A New Kind Of Solar Panel May Replace Silicon Based Solar Panels Soon

3년 전

Scientists have discovered a new technology to make perovskite solar cells. This will allow us to start mass producing cheaper solar panels.

Memphis, Tennessee. Shelby Farms solar farm
By Thomas R Machnitzki (thomasmachnitzki.com) GFDL or CC BY 3.0], from Wikimedia Commons

Nowadays, most solar panels are based on silicon and those are currently also the most effective ones. The current record in 46 % effectivity (in a laboratory) but the ones you can mass produce, sell and buy usually hover slightly above 22 % effectivity. And while silicon has a huge lead there are also a few other technologies that want to surpass it and one of those are perovskite cells.

Perovskite solar cell technology is one of the fastest when it comes to the speed of development. In 2009 the effectivity of these cells was only around 3.8 %, in 2017 it was 22.7 %. The difference between perovskite and silicon cells is that perovskite can capture most visible light wavelengths allowing the cells to be cheaper compared to silicon where you need several layers.

Most commonly used solar cells work when light falls on them electrons get excited in the negatively charged material and because the electrons move towards the positively charged layer of holes electricity gets produced. Perovskite cells catch photons in a layer that is between a positively charged HTL (Hole Transfer Layer) and a negatively charged ETL (Electron Transport Layer). And while we can produce perovskite cells, so far we’ve had problems with making the ETL into a uniform layer. And when complex solutions don’t work, maybe it is time to try something simple. In the end, scientists discovered that just spray coating is the solution. Plus it easy quick and easy giving us the option to cheaply build bigger and cheaper panels.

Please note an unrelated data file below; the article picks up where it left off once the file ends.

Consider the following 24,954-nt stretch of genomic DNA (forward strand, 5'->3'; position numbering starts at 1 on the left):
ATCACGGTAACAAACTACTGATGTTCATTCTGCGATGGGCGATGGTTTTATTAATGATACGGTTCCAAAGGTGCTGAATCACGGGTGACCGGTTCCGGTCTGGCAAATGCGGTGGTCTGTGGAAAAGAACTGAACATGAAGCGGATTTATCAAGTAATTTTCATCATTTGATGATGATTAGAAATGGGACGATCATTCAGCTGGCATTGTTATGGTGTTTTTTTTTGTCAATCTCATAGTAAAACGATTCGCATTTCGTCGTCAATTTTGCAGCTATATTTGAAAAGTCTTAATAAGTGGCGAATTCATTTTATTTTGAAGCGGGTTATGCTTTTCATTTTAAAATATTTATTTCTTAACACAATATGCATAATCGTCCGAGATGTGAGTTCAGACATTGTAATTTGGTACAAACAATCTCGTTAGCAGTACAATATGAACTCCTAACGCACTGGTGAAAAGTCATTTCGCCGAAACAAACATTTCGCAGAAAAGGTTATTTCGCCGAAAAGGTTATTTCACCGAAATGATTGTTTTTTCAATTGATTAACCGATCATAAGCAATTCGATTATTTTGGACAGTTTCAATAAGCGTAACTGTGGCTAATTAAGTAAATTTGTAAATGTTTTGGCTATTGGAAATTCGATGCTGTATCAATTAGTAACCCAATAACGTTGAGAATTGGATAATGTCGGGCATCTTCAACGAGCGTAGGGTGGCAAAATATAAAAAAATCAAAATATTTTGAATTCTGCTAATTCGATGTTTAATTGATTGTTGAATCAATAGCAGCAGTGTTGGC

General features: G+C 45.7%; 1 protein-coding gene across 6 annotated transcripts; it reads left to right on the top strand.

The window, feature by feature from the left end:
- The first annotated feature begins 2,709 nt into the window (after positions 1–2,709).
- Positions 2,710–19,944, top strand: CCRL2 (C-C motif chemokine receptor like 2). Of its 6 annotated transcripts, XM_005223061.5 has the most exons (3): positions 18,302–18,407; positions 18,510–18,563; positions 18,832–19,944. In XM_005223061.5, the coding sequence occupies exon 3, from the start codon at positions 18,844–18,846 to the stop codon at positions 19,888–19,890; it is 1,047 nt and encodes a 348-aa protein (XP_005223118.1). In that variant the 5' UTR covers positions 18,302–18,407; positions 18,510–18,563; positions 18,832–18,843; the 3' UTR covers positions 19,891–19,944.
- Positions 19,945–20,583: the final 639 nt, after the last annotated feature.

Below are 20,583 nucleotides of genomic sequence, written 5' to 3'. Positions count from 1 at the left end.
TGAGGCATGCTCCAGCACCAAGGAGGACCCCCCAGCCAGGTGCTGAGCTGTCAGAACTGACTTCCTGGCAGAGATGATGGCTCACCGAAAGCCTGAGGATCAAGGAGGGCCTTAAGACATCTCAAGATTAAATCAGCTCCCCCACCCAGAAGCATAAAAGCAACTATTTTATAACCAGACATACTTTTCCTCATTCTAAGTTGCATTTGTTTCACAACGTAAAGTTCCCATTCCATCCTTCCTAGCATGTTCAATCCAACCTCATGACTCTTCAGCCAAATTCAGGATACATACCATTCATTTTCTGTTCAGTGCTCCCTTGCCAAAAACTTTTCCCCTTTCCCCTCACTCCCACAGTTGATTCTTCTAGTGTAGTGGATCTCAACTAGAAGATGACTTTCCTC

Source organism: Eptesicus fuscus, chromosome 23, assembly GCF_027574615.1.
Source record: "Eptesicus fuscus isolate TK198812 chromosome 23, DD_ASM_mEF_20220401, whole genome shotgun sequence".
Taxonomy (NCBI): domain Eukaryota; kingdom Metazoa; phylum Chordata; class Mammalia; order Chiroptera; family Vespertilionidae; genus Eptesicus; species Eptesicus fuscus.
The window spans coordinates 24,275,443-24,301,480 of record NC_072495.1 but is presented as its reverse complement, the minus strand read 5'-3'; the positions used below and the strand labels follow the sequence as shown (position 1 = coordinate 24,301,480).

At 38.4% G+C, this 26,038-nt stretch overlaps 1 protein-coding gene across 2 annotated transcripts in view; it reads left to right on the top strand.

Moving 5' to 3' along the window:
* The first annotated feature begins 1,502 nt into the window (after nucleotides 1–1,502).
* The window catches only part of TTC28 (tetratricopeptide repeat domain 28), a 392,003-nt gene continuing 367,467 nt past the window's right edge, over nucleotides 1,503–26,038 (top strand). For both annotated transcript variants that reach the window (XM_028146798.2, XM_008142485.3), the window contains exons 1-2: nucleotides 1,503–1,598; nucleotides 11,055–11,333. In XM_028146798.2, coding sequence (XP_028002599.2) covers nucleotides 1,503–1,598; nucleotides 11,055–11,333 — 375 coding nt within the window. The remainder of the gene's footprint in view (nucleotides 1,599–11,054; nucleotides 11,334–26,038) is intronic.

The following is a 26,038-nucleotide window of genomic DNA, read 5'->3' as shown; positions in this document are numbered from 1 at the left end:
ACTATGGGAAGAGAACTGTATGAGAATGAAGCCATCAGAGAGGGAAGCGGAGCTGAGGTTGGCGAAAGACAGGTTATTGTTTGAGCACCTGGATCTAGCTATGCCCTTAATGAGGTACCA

In the future, we may see silicon-based solar cells go into retirement. Or least work just part-time. Perovskite solar panels will likely be less effective but they will provide us with a better value deal for the price. Thus they could be ideal for building solar panels on roofs or in solar farms, anywhere we a big area will be used. But in small places where you need as much power for the smallest possible area, we may keep using silicon-based solar panels.


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This is very exciting, what I've heard is usually a far lower conversion rate of about 10% to 15% for average solar cells in normal conditions. I think this has to do also with the arc of the sun as "it moves" (we really do of course) across the sky, and the panels work best when the surface is aimed perpendicular to the rays.

Anyway, I'm looking forward to innovations like this comming to market, especially as sunlight is not so strong in Ireland and it is often cloudy in the west.